I’m getting better at saying “I don’t know,” which is kind of a big deal for a girl who has spent most of her life in a tradition that values Right Beliefs.
I was a happy girl. In high school, I had a lot of friends, I was the editor of my high school newspaper and the lead in several plays. Later, I got into a good university, had a variety of jobs I liked, traveled and did a lot of things I wanted to do. But in the midst of my happy life, I suffered crippling bouts of anxiety and depression. Sometimes, that would look like not being able to get out of bed to go to class or work. Other times, it played out in paranoia about being carjacked, or being convinced that every niggling pain in my body was a deadly disease, dormant for years, that was now going to kill me.
I used to beg God to take it away. And I believed that if I just knew God better – if I believed in Him better, if I was a Good Girl with the Right Behaviour and the Right Beliefs, then somehow everything would fix itself.
In 2012, on this very blog, I talked about what I jokingly called “Know-vember”, which was just a month of me praying and secretly hoping that at the end I would somehow be certain of God’s existence. I was 30.
When Simon and I were first married, before we had children, we lived near my hometown in rural North Carolina. Simon worked in my dad’s music store, and one day a guy who came in regularly to play the guitars told him his small country church was looking for a youth pastor, and asked Simon if he’d be interested. We agreed to come to a Sunday evening service to scope it out.
I don’t know how to explain to you how surreal it is for your English husband, who grew up on the last stop of the Metropolitan Line, whose band you have watched play at the Cafe de Paris in London’s West End, to sit with you through a dinner of chicken ‘n’ dumplins in a tiny fellowship hall in Harnett County, North Carolina.
After dinner, we moved into the sanctuary – a brick building with white walls, wooden pews, and pale green carpet – and sat down near the front, where the guy who’d invited us motioned for us to join him. I don’t remember a lot about that night’s sermon – there was a visiting “evangelist” who was actually a really nice young guy and, I’m fairly sure, is still my facebook friend (although I don’t do much facebooking these days.) (Also, in hindsight, I’m not sure why there was an evangelist at a Sunday meeting of regular church members, but I digress).
I do remember that before the service, a deacon stood up to welcome everyone and introduce the speaker. Before he sat down, he said this:
“If you’re only 99% sure you’re saved, I’m 100% sure you’re not.”
People who are certain make me itchy. Maybe most of all because I used to be one of them. My very strong opinions about those Right Beliefs were a mask I wore to hide the fact – even from myself – that I was actually scared to death of that one per cent of doubt.
At the beginning of 2018, when I finally started to be honest with myself about my questions, I wrote these words:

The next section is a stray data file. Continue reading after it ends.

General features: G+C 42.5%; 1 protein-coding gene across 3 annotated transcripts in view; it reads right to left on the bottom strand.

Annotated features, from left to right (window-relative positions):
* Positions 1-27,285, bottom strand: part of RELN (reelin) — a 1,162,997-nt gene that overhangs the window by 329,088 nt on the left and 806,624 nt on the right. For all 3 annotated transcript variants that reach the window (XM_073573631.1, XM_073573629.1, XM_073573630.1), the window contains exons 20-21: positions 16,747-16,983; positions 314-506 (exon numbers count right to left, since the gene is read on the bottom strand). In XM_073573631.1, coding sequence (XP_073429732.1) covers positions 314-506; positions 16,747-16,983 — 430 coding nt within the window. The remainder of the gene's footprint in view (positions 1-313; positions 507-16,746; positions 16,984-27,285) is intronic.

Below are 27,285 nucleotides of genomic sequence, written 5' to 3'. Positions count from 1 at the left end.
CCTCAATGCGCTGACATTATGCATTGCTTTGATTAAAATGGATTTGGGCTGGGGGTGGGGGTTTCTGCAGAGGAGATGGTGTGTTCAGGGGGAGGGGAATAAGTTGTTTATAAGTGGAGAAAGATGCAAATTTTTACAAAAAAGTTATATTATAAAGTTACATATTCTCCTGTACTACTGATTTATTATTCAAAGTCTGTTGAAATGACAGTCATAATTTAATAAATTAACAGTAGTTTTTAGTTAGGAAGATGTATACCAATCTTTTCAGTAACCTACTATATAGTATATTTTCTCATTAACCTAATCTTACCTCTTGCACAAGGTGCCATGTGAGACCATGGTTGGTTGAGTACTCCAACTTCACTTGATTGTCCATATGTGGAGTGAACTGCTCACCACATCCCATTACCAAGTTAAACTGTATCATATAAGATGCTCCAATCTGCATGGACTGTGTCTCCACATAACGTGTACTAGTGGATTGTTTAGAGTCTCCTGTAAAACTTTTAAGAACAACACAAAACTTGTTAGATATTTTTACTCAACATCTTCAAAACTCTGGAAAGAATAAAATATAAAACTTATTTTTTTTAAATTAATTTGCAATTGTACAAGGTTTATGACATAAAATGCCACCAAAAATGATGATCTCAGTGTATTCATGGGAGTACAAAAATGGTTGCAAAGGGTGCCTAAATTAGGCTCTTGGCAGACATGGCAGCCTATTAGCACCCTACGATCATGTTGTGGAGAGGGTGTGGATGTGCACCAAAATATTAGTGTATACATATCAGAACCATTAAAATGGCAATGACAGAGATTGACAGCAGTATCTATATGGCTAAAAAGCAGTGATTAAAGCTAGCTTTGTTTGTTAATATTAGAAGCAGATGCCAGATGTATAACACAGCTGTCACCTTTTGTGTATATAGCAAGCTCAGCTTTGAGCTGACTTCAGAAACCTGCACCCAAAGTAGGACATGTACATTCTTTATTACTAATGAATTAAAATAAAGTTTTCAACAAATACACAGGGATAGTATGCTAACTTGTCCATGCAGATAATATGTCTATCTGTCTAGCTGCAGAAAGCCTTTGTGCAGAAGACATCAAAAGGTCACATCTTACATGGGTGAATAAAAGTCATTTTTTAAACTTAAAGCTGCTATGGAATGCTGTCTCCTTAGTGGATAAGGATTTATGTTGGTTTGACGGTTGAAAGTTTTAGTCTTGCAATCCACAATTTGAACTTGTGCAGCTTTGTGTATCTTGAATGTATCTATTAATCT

“What’s your worst fear? Mine is that I’ll ask God to speak to me and be met with silence. Mine is that I’ve built my entire life on a fable.”
For decades, I shoved all my doubts down, down, down where no one else could see them. We don’t talk about those things – not in the Baptist church I grew up in, not in the charismatic church where I spent much of my adulthood. Well, I think we gloss over them. We might mention them to make ourselves sound more like One of the People, but there are certain things we just don’t say, some questions we just don’t ask.
I went for a walk with a friend the other day who is one of the most delightful humans I know. He and his wife are radically generous with their home and their resources. I’m fairly sure that about 20% of the things we own were given to us by them. I asked him about it once – about how they can give so much so freely – and he told me that he almost feels selfish when he gives things away, because God always provides more for him.
We were walking through the fields near his house, and I told him about how, after our friend Zoe died, I started wondering if God was real. And he said, “I wonder that most days.”
Who told us certainty was a virtue?
I can’t tell you how many times I have thought about that deacon’s statement in the last decade; “99 percent sure”?
Try, like, three.
That thought would have terrified me years ago. I’m not sure I was ever more certain than I am now, but I was convinced I had to be.
That three percent usually shows up when I’m standing in the woods, watching the sunlight diffuse through the leaves of a silver birch. Or sometimes when I’m in child’s pose on my yoga mat, my palms facing the sky in surrender. Or at the kitchen table, with empty wine glasses and plates scraped clean, the twinkling eyes of my friends reflecting the candlelight. Or in the warm breath of one of my children on my shoulder on the nights they make their way into my bed.
I thought if I just tried really hard, if I read the right books and listened to the right sermons; if I just kept “pressing in” (a favourite phrase of my charismatic community), then eventually I would get to this place where I was really, really 100% sure (I’d settle for 99) that God was real, and, maybe more importantly, that I was Doing God Right, and all my fear and anxiety would dissolve in the light of my sureness.
But here is the twist in tale:
I let go of my need for certainty, and it healed me. I let go of my black-and-whites, of my idols of rightness, of blindly following the leader, of all the things I used to think were non-negotiables – opinions about Who Is Out and Who Is In, the Right Way to Experience God, and How to Be a Nice Girl…
I loosened my grip, and found myself in a place that’s spacious and expansive and true.
I have never been less certain; I have never been more at peace.